• I am optimistic that the longer life of the body will be accompanied by enhanced powers of the brain. We already live in world where it is getting harder and harder to forget. A simple Google search often revives long-lost trivia, historical experiences, even the names of long-dead relatives. What we have today is but a tiny taste of what lies ahead. Computing power is now so cheap, and wireless communication so effortless, that a person could easily wear a microphone (or even a low-res video camera) at all times and compile a digital database of every word he or she uttered.

In the future, many people will choose to do so; we will all have personalized, searchable databases at our commands. Rapid advances in brain prostheses mean that soon we will be able to access those databases simply by the power of thought. Within a couple decades, the information will be beamed back in a form the brain can interpret—we will be able to hear the playback in much the manner that deaf people can now hear the world with cochlear implants. Vision is slightly more difficult but it too will be reverse engineered. That will undoubtedly give space exploration a tremendous boost. Earthbound scientists will be able to "inhabit" robotic explorers on other worlds, and any interested participant will be able to log on passively to experience the adventure. Humans will venture into space physically as well but at first that will happen primarily for sport, I expect.

• I am optimistic that researchers, aided by longer careers and computer assistance, will crack the great twin mysteries of physics: the nature of gravity and the possibility of other dimensions. Here I'm talking not just about theoretical advances, as may occur at the Large Hadron Collider after it revs up in late '07, that could bolster the theory that gravity, unlike the other forces, has the ability to transmit out of the three dimensions of human experience. I am also talking about a kookier optimism that our discoveries will have practical consequences. It may be possible to build instruments that can sense universes lying outside of our dimensions. It may be possible to manipulate gravity, turning it down where convenient (to launch a rocket, for instance) and cranking it up where desired. It may even be possible to create a new universe as a laboratory experiment—the ultimate empirical investigation of the Big Bang that started our universe.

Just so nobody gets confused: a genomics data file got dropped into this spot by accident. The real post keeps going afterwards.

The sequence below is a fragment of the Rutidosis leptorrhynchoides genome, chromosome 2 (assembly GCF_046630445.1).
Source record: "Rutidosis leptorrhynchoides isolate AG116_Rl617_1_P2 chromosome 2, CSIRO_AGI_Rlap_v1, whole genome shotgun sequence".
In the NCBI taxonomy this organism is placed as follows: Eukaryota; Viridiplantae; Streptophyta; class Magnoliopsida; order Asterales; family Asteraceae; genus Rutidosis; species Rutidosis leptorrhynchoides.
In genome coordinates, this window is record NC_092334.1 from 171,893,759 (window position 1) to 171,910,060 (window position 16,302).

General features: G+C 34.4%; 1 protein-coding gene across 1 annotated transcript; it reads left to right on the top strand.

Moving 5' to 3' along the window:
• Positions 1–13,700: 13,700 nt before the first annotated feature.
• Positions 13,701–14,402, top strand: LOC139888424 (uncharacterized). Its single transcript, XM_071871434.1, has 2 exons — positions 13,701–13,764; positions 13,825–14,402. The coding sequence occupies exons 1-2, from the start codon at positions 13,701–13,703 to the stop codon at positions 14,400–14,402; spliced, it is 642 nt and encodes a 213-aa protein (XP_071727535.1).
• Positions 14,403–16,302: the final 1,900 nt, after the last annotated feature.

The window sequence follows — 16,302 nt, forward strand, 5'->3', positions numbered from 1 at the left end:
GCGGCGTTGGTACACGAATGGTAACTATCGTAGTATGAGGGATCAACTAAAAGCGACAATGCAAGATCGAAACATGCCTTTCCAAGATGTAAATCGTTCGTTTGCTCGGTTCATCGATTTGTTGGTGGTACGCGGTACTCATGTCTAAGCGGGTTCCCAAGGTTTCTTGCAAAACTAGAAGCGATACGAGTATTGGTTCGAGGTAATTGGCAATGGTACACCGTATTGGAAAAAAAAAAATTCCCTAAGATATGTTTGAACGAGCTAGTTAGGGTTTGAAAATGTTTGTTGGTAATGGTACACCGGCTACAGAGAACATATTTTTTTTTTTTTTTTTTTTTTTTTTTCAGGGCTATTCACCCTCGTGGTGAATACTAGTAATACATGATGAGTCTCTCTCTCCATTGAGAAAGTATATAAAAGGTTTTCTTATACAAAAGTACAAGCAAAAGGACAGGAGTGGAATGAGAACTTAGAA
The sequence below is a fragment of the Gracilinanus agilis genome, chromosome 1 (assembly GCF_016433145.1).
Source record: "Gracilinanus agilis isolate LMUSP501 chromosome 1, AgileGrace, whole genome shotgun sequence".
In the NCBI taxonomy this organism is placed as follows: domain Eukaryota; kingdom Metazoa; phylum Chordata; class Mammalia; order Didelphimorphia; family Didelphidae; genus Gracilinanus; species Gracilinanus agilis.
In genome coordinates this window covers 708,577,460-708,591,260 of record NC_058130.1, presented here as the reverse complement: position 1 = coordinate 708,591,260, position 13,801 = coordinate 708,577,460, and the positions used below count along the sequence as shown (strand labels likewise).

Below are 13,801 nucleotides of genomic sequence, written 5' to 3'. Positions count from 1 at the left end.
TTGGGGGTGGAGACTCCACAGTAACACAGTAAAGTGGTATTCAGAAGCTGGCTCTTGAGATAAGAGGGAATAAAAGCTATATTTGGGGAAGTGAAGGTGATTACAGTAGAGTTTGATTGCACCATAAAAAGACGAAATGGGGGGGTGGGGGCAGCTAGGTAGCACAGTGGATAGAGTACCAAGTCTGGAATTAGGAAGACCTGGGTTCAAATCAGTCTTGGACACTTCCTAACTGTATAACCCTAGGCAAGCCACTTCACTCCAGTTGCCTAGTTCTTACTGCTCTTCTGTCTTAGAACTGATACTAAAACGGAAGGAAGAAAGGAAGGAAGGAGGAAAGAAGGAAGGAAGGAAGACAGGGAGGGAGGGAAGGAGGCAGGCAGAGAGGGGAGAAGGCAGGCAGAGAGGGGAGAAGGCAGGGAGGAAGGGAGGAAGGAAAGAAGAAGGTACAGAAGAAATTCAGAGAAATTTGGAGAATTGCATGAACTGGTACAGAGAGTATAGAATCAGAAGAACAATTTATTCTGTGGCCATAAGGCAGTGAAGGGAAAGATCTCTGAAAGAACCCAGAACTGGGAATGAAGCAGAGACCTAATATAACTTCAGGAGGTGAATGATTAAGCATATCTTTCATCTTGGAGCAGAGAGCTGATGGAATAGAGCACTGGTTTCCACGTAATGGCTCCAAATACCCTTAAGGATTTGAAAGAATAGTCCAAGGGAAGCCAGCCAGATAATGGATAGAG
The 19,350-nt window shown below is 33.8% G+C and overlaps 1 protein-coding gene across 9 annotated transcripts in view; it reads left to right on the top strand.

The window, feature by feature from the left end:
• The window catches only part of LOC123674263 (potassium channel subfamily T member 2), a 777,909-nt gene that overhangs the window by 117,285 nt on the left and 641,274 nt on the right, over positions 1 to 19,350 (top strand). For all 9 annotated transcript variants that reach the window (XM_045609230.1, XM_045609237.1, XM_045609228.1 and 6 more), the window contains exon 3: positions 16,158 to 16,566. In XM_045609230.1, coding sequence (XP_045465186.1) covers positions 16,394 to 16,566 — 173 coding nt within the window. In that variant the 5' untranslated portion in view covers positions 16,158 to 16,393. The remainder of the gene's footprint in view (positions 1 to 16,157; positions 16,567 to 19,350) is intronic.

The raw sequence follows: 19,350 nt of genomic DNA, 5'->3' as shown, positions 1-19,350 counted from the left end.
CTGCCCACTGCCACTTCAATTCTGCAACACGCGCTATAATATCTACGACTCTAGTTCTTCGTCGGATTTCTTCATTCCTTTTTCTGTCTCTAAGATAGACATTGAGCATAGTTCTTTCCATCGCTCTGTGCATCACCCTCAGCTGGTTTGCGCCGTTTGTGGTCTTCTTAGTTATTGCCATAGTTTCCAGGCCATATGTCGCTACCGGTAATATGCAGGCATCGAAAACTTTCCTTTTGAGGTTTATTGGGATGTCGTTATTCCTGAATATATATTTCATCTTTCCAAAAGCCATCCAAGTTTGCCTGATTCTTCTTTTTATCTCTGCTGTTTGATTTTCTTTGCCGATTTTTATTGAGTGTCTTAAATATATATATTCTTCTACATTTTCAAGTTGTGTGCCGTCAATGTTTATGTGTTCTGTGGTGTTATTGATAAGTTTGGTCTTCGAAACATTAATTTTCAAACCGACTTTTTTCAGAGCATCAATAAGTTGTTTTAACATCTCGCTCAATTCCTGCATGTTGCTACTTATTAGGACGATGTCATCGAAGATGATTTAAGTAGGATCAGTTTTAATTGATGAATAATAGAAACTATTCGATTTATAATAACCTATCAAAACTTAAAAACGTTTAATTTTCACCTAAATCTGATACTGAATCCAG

• Finally, I am optimistic that with all of these intellectual and material achievements will come a science-based spiritual awakening. Back in the 1930s Albert Einstein spoke of a "cosmic religious feeling" and tried to convince the public (with painfully little success) that scientists are every bit as spiritual as are the world's religious leaders. It may not look that way now, but I think Einstein will soon be vindicated. Longer, more connected lives will eat away at the religion of fear, the rudimentary form of faith rooted in anxiety about loneliness and the apparent absoluteness of death.

More important, the next round of scientific discoveries promise a powerful new sense of our connection to the rest of the universe, and even to universes beyond our own. One of the most potent knocks on science is that it, unlike religion, offers no sense of purpose. That has never been true—what greater purpose is there than intellectual exploration, the key trait distinguishing us from the other animals—but now more than ever science has a chance to make its case. It needs to develop more of a communal structure. It needs to develop a humane language, expressing its findings explicitly as triumphs of human achievement. It needs to celebrate our ever-expanding dominion over nature while articulating a humble appreciation that nature is, indeed, where we all came from.

Above all, science needs a face, a representative (or representatives) as charismatic as Pope Benedict XVI or, er, Tom Cruise, who can get rid of all those "it"s in the pervious sentences. Right now, the faces of science are selected by book sales, television specials, and pure self-promotion; its elected leaders, like the heads of scientific societies, rarely function as public figures. Surely there is a better way. Any suggestions?